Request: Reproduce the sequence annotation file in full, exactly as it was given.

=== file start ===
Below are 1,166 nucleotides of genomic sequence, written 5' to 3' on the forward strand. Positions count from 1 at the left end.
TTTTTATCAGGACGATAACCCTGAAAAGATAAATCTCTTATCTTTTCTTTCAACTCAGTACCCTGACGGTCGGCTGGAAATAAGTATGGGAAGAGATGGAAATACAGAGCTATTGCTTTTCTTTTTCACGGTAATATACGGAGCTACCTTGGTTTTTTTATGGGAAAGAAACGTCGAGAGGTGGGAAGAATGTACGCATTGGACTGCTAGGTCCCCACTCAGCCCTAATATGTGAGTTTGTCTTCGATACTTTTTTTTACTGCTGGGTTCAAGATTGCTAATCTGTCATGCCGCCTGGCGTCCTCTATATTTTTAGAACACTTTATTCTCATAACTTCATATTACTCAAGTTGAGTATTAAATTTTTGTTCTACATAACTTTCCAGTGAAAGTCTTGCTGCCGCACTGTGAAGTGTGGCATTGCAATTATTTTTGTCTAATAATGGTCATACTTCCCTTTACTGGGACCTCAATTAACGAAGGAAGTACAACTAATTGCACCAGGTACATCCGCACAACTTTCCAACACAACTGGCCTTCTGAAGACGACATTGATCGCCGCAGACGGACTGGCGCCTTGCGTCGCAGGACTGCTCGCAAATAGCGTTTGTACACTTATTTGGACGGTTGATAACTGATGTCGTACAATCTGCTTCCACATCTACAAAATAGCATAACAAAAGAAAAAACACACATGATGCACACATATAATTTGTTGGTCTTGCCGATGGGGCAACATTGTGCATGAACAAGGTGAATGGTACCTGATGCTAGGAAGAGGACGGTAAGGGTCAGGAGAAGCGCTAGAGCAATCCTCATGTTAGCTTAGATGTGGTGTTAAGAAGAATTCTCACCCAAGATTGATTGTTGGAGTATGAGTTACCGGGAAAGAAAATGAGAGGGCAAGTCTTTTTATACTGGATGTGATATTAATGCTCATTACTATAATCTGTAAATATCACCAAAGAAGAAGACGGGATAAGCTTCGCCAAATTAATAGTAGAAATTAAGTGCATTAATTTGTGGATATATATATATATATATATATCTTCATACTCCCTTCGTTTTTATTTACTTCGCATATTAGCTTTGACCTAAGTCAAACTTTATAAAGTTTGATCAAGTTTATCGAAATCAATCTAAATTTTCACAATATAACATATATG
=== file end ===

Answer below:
Below are 1,166 nucleotides of genomic sequence, written 5' to 3' on the forward strand. Positions count from 1 at the left end.
TTTTTATCAGGACGATAACCCTGAAAAGATAAATCTCTTATCTTTTCTTTCAACTCAGTACCCTGACGGTCGGCTGGAAATAAGTATGGGAAGAGATGGAAATACAGAGCTATTGCTTTTCTTTTTCACGGTAATATACGGAGCTACCTTGGTTTTTTTATGGGAAAGAAACGTCGAGAGGTGGGAAGAATGTACGCATTGGACTGCTAGGTCCCCACTCAGCCCTAATATGTGAGTTTGTCTTCGATACTTTTTTTTACTGCTGGGTTCAAGATTGCTAATCTGTCATGCCGCCTGGCGTCCTCTATATTTTTAGAACACTTTATTCTCATAACTTCATATTACTCAAGTTGAGTATTAAATTTTTGTTCTACATAACTTTCCAGTGAAAGTCTTGCTGCCGCACTGTGAAGTGTGGCATTGCAATTATTTTTGTCTAATAATGGTCATACTTCCCTTTACTGGGACCTCAATTAACGAAGGAAGTACAACTAATTGCACCAGGTACATCCGCACAACTTTCCAACACAACTGGCCTTCTGAAGACGACATTGATCGCCGCAGACGGACTGGCGCCTTGCGTCGCAGGACTGCTCGCAAATAGCGTTTGTACACTTATTTGGACGGTTGATAACTGATGTCGTACAATCTGCTTCCACATCTACAAAATAGCATAACAAAAGAAAAAACACACATGATGCACACATATAATTTGTTGGTCTTGCCGATGGGGCAACATTGTGCATGAACAAGGTGAATGGTACCTGATGCTAGGAAGAGGACGGTAAGGGTCAGGAGAAGCGCTAGAGCAATCCTCATGTTAGCTTAGATGTGGTGTTAAGAAGAATTCTCACCCAAGATTGATTGTTGGAGTATGAGTTACCGGGAAAGAAAATGAGAGGGCAAGTCTTTTTATACTGGATGTGATATTAATGCTCATTACTATAATCTGTAAATATCACCAAAGAAGAAGACGGGATAAGCTTCGCCAAATTAATAGTAGAAATTAAGTGCATTAATTTGTGGATATATATATATATATATATATCTTCATACTCCCTTCGTTTTTATTTACTTCGCATATTAGCTTTGACCTAAGTCAAACTTTATAAAGTTTGATCAAGTTTATCGAAATCAATCTAAATTTTCACAATATAACATATATG